Increased Lung Catalase Activity Confers Protection Against Experimental RSV Infection

Maria Ansar, Teodora Ivanciuc, Roberto P. Garofalo, Antonella Casola

Research output: Contribution to journalArticle

Abstract

Respiratory syncytial virus (RSV) infection in mouse and human lung is associated with oxidative injury and pathogenic inflammation. RSV impairs antioxidant responses by increasing the degradation of transcription factor NRF2, which controls the expression of several antioxidant enzyme (AOE) genes, including catalase. Since catalase is a key enzyme for the dismutation of virus-mediated generation of hydrogen peroxide (H2O2) we developed a model of intranasal supplementation of polyethylene glycol-conjugated catalase (PG-CAT) for RSV-infected mice. The results of our study show that PG-CAT supplementation was able to increase specific enzymatic activity along with reduction in H2O2 in the airways and had a significant protective effect against RSV-induced clinical disease and airway pathology. PG-CAT treated mice showed amelioration in airway obstruction, reduction in neutrophil elastase and inflammation. Improved airway hyperresponsiveness was also observed in mice that received PG-CAT as a treatment post-viral inoculation. In addition, PG-CAT greatly reduced the concentration of inflammatory cytokines and chemokines, including IL-1, TNF-α, IL-9, CXCL1, CCL2, and CCL5 in the bronchoalveolar lavage fluid of RSV-infected mice, without increasing viral replication in the lung. In conclusion, catalase supplementation may represent a novel pharmacologic approach to be explored in human for prevention or treatment of respiratory infections caused by RSV.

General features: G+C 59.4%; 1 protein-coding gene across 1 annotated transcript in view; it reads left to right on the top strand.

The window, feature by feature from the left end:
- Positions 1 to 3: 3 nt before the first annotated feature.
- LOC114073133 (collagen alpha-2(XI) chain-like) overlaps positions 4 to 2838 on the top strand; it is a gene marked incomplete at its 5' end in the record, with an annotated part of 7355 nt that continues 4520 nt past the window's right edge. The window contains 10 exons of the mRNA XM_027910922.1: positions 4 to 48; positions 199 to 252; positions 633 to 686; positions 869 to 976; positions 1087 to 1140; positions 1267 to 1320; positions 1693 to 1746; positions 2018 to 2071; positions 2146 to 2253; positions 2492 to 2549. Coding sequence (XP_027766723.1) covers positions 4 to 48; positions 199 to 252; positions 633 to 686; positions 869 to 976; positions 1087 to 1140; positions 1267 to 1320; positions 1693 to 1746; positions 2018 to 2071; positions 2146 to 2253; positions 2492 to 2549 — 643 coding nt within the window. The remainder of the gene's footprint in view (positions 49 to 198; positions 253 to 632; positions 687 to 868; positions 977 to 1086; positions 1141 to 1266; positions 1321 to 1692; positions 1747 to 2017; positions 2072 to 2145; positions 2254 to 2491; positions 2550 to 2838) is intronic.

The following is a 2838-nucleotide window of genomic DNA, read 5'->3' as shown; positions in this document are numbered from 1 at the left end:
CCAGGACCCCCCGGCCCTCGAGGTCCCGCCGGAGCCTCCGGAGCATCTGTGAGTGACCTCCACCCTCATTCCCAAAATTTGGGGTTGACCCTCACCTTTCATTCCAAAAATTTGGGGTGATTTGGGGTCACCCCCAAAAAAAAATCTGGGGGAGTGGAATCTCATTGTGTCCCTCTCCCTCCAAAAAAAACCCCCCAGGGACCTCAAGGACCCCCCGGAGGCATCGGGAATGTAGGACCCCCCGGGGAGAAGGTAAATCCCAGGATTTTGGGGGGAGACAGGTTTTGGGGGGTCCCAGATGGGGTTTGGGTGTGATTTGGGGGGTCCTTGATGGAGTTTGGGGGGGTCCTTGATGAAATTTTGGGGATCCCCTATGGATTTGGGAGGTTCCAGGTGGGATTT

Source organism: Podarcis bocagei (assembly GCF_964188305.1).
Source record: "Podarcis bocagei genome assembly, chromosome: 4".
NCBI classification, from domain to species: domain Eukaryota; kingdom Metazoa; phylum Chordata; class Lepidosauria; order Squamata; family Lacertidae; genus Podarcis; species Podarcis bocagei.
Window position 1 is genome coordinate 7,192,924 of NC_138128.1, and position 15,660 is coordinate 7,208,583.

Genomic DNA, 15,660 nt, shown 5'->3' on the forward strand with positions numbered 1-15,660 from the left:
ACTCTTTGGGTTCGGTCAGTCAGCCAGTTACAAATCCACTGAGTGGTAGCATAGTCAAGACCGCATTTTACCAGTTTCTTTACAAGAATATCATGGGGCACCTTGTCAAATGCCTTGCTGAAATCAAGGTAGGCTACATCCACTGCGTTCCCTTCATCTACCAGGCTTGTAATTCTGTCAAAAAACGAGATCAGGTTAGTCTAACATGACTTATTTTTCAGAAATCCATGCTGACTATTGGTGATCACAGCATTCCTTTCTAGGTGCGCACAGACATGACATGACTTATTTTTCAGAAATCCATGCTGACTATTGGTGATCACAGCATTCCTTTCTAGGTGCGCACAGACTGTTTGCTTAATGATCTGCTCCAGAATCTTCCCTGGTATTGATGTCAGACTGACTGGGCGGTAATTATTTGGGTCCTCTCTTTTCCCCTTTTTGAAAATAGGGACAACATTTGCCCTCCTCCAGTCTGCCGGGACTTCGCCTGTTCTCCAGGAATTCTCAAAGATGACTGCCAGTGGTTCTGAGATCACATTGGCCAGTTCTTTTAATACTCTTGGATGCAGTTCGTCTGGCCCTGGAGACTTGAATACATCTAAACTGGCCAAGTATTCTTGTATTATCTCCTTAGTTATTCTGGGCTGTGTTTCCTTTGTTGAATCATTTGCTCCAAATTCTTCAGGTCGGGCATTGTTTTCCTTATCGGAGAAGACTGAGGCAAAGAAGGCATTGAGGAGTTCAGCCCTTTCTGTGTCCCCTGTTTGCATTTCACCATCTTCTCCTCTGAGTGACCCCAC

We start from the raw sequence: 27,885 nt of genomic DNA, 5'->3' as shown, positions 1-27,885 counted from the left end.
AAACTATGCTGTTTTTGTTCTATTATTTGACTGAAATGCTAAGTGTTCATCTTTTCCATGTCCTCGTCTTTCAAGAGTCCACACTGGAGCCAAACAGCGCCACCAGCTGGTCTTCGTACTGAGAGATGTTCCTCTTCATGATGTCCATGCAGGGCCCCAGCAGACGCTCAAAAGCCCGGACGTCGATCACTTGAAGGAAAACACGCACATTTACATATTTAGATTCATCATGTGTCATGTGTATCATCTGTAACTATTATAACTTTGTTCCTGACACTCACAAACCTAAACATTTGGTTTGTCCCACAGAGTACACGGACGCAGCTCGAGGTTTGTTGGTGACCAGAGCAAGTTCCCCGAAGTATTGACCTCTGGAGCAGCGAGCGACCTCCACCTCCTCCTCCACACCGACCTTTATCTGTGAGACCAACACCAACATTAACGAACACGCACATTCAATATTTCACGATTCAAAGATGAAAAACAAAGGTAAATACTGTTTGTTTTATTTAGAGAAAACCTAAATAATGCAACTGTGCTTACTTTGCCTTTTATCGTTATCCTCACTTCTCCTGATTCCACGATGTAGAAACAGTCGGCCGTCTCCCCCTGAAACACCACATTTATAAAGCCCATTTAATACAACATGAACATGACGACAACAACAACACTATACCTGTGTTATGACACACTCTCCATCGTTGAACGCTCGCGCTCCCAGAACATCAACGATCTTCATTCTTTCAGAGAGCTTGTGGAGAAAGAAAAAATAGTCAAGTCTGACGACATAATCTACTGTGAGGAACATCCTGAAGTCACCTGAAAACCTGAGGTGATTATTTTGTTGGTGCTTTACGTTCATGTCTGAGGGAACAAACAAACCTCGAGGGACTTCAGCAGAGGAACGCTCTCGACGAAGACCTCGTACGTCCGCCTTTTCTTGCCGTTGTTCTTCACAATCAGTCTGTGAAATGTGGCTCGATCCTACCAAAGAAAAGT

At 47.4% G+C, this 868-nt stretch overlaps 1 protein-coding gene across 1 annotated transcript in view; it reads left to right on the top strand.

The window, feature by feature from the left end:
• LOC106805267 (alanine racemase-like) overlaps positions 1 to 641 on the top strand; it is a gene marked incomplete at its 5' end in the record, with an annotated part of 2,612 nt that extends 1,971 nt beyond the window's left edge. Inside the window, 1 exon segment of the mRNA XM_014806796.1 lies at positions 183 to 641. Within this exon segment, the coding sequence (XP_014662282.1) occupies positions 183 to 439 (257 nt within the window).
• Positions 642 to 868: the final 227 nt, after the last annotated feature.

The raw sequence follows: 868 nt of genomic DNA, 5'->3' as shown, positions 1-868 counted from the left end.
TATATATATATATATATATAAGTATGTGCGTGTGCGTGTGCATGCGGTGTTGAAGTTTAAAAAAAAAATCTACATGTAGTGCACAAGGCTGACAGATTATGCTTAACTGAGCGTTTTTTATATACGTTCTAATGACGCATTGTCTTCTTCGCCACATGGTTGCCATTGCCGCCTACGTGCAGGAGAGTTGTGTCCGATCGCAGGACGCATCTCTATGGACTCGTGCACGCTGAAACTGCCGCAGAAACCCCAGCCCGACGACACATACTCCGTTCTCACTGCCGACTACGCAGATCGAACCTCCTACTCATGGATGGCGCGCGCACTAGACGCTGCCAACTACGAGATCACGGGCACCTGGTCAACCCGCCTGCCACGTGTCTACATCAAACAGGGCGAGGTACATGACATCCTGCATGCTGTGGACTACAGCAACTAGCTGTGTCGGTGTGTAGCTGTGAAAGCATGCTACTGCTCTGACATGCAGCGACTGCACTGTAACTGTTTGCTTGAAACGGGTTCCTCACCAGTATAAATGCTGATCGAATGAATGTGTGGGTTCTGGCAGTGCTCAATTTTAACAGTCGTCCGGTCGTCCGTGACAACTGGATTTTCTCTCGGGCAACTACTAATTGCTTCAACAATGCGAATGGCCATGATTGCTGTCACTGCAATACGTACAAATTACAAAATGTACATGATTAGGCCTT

Original languageEnglish (US)
Article number3653
JournalScientific reports
Volume10
Issue number1
DOIs
StatePublished - Dec 1 2020

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